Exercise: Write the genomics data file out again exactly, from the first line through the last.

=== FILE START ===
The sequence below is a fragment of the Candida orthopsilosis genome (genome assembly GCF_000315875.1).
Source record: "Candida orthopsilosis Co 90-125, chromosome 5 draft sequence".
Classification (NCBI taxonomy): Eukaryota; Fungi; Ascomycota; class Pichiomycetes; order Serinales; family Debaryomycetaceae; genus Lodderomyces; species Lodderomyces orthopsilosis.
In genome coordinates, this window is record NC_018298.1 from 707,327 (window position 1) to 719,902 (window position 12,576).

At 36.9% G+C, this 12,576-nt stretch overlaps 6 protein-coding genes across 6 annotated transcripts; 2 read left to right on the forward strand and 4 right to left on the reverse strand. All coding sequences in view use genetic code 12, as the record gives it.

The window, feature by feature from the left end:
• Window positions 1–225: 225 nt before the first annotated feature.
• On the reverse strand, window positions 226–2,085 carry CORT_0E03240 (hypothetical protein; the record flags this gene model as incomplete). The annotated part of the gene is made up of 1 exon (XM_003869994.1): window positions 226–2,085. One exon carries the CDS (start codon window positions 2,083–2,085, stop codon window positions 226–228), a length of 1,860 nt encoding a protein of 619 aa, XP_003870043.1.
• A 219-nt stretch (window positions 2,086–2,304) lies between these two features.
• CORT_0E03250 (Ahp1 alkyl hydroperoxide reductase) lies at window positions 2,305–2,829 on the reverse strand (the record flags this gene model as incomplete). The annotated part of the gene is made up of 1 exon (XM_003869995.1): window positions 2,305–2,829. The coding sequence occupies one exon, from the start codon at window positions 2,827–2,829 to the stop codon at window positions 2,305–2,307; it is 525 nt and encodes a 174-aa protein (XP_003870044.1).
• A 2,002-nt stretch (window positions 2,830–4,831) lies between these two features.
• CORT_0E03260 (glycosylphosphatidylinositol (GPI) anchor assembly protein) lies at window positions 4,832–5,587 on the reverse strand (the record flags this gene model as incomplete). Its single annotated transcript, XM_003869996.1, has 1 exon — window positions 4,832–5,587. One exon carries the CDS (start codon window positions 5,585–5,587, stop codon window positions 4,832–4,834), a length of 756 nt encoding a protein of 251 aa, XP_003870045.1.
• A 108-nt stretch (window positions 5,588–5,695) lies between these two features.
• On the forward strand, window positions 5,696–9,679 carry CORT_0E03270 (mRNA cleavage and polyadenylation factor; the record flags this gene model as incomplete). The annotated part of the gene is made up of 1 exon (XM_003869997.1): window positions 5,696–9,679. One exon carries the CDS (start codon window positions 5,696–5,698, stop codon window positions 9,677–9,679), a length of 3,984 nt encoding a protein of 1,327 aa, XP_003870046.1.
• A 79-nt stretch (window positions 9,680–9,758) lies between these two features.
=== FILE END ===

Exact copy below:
The sequence below is a fragment of the Candida orthopsilosis genome (genome assembly GCF_000315875.1).
Source record: "Candida orthopsilosis Co 90-125, chromosome 5 draft sequence".
Classification (NCBI taxonomy): Eukaryota; Fungi; Ascomycota; class Pichiomycetes; order Serinales; family Debaryomycetaceae; genus Lodderomyces; species Lodderomyces orthopsilosis.
In genome coordinates, this window is record NC_018298.1 from 707,327 (window position 1) to 719,902 (window position 12,576).

At 36.9% G+C, this 12,576-nt stretch overlaps 6 protein-coding genes across 6 annotated transcripts; 2 read left to right on the forward strand and 4 right to left on the reverse strand. All coding sequences in view use genetic code 12, as the record gives it.

The window, feature by feature from the left end:
• Window positions 1–225: 225 nt before the first annotated feature.
• On the reverse strand, window positions 226–2,085 carry CORT_0E03240 (hypothetical protein; the record flags this gene model as incomplete). The annotated part of the gene is made up of 1 exon (XM_003869994.1): window positions 226–2,085. One exon carries the CDS (start codon window positions 2,083–2,085, stop codon window positions 226–228), a length of 1,860 nt encoding a protein of 619 aa, XP_003870043.1.
• A 219-nt stretch (window positions 2,086–2,304) lies between these two features.
• CORT_0E03250 (Ahp1 alkyl hydroperoxide reductase) lies at window positions 2,305–2,829 on the reverse strand (the record flags this gene model as incomplete). The annotated part of the gene is made up of 1 exon (XM_003869995.1): window positions 2,305–2,829. The coding sequence occupies one exon, from the start codon at window positions 2,827–2,829 to the stop codon at window positions 2,305–2,307; it is 525 nt and encodes a 174-aa protein (XP_003870044.1).
• A 2,002-nt stretch (window positions 2,830–4,831) lies between these two features.
• CORT_0E03260 (glycosylphosphatidylinositol (GPI) anchor assembly protein) lies at window positions 4,832–5,587 on the reverse strand (the record flags this gene model as incomplete). Its single annotated transcript, XM_003869996.1, has 1 exon — window positions 4,832–5,587. One exon carries the CDS (start codon window positions 5,585–5,587, stop codon window positions 4,832–4,834), a length of 756 nt encoding a protein of 251 aa, XP_003870045.1.
• A 108-nt stretch (window positions 5,588–5,695) lies between these two features.
• On the forward strand, window positions 5,696–9,679 carry CORT_0E03270 (mRNA cleavage and polyadenylation factor; the record flags this gene model as incomplete). The annotated part of the gene is made up of 1 exon (XM_003869997.1): window positions 5,696–9,679. One exon carries the CDS (start codon window positions 5,696–5,698, stop codon window positions 9,677–9,679), a length of 3,984 nt encoding a protein of 1,327 aa, XP_003870046.1.
• A 79-nt stretch (window positions 9,680–9,758) lies between these two features.